Ambrosia Software

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Ambrosia Software
Type Private
Industry Software, video games
Founded August 18, 1993
Headquarters Rochester, New York, U.S.
Key people Andrew Welch — President
Products Shareware video games and utilities
Website www.ambrosiasw.com

Ambrosia Software was a predominantly Macintosh software company located in Rochester, New York, U.S. Ambrosia produced utilities and games. Its products were distributed as shareware; demo versions can be downloaded and used for up to 30 days.

Ambrosia's best-selling program is the utility Snapz Pro X,[1] according to a 2002 interview with company president Andrew Welch, although the company is better known for the production and the distribution of games. It was incorporated August 18, 1993, by its president, Andrew Welch, after he graduated from the Rochester Institute of Technology in 1992.[2]

The first game produced by Ambrosia was Maelstrom, a remake of the Asteroids arcade game. Maelstrom won a number of software awards.[3] This initial success led Ambrosia to release several more arcade-style games. These included Apeiron (a remake of Centipede), and Swoop (a remake of Galaxian).

Products[edit]

Games[edit]

Ambrosia Software's games, in order of release:

Ambrosia, in conjunction with DG Associates, has also released the Escape Velocity Nova Card Game.

Productivity Software[edit]

Ambrosia Software's utilities, in order of release:

No "Crippled" shareware[edit]

One of Ambrosia's founding mantras was that shareware software should not be distributed as crippleware. The company's software was released on the honor system with only a short reminder that you had used the unregistered software for "x" amount of time, creating what is commonly called nagware.[4] This policy has since been changed and the company today employs typical shareware piracy prevention measures,[5] as well as more innovative ones such as used in the Escape Velocity line of games where Hector the Parrot will use her heavily armed frigate to attack players of unregistered copies after the trial period has expired. Their software products now fall under the category of crippleware.[5] Matt Slot has written about the factors that played into the policy change.[4]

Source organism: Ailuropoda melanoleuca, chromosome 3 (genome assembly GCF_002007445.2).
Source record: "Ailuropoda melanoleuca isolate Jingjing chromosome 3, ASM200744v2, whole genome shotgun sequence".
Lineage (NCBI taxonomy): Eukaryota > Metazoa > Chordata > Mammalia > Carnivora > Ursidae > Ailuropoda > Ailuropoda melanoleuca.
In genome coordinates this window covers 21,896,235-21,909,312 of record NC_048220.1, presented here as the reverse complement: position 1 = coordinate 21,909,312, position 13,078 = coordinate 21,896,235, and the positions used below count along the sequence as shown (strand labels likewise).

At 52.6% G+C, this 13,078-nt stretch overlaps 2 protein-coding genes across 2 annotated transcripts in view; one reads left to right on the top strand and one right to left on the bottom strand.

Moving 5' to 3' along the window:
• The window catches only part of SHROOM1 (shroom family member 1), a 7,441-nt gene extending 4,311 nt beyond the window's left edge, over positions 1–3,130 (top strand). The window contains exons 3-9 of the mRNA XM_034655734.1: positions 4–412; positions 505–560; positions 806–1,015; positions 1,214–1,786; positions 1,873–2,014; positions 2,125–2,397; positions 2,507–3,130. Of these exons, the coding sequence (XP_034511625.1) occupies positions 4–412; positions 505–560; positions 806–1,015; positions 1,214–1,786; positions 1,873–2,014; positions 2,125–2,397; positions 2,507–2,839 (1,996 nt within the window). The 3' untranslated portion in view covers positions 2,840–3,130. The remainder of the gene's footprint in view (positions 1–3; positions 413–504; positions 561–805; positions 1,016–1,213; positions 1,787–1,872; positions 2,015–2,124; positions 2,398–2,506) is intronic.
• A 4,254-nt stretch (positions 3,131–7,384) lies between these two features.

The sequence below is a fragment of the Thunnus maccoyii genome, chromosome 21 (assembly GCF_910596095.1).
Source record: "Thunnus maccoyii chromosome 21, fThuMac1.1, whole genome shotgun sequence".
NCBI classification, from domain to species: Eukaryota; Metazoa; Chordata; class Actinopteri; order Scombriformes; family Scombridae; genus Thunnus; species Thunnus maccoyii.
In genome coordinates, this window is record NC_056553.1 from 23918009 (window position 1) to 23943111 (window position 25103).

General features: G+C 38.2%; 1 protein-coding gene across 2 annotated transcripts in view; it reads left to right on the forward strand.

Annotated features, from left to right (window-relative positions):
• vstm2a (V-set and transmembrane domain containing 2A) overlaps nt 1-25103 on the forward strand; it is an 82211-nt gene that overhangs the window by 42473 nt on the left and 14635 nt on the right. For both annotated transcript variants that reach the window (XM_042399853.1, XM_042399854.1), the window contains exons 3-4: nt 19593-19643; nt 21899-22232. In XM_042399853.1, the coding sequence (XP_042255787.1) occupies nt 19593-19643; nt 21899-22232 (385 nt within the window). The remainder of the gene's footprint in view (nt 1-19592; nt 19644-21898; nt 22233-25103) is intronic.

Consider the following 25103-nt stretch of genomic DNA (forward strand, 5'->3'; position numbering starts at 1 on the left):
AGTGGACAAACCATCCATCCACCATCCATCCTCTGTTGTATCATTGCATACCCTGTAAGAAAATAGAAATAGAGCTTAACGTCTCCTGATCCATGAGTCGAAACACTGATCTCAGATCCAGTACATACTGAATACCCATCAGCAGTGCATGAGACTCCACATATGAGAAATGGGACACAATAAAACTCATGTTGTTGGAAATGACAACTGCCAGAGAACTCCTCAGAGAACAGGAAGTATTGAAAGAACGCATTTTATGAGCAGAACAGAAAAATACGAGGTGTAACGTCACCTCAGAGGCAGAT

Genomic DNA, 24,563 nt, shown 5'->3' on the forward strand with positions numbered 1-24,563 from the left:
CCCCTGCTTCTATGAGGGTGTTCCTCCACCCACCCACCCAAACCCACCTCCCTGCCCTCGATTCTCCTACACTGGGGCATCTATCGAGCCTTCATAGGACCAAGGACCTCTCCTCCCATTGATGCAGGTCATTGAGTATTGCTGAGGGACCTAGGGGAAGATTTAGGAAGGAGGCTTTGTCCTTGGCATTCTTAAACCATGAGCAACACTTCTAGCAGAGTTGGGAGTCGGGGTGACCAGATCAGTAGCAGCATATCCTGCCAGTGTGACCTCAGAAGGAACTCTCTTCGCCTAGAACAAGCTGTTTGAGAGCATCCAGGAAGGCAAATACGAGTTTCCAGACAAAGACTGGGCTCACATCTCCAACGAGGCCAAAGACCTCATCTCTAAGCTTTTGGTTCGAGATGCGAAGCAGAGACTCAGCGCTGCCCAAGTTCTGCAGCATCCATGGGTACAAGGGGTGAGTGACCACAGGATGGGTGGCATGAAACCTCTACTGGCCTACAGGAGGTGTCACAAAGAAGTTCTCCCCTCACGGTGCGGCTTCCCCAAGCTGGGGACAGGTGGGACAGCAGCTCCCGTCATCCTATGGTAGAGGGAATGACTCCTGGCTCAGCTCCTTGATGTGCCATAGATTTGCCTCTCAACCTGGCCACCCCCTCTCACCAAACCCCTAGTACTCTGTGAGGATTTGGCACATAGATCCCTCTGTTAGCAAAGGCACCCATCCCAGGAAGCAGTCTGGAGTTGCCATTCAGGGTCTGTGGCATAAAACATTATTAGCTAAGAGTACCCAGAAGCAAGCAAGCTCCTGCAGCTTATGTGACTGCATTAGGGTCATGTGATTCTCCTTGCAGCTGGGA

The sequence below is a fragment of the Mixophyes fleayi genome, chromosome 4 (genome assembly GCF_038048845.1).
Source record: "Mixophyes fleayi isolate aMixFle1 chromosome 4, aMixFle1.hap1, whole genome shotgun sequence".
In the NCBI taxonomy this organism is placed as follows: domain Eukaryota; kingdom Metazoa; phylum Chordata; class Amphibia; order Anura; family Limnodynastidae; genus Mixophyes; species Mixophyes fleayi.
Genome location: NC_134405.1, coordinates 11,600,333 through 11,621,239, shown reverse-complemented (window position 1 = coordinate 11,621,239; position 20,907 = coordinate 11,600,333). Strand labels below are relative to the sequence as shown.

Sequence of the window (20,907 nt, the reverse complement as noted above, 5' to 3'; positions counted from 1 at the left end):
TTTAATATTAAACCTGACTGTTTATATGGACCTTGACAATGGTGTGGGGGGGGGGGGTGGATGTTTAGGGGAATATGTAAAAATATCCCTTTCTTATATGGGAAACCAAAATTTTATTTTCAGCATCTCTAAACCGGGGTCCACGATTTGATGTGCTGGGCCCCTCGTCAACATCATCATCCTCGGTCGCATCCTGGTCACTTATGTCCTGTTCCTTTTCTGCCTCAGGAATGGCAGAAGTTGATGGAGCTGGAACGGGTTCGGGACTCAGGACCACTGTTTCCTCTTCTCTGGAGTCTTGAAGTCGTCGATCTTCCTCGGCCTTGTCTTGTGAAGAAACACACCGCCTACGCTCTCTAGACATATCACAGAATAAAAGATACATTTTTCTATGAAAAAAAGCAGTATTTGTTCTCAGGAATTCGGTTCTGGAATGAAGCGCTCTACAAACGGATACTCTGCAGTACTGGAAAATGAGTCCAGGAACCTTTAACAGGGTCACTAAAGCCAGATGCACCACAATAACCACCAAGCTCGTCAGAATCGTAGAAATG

References[edit]

  1. ^ "MacSlash Interview: Andrew Welch of Ambrosia". MacSlash (retrieved from the Internet Archive). 2002-01-23. Archived from the original on 2007-12-31. Retrieved 2011-04-28. 
  2. ^ "Home-grown Ambrosia feeds software niche", Michael Saffran. In RIT: The University Magazine, Vol. 10, #1
  3. ^ "Into the Maelstrom". The Mac Observer. 1999-12-08. Archived from the original on 8 June 2011. Retrieved 2011-04-28. 
  4. ^ a b Slot, Matt (2002-03-11). "The Plain Truth about Casual Software Piracy". TidBITS. Retrieved 2011-04-28. 
  5. ^ a b Welch, Andrew (2000-01-22). "Ambrosia Times: President's Letter: On CDs and Shareware". Ambrosia Software. Retrieved 2011-04-28. 

External links[edit]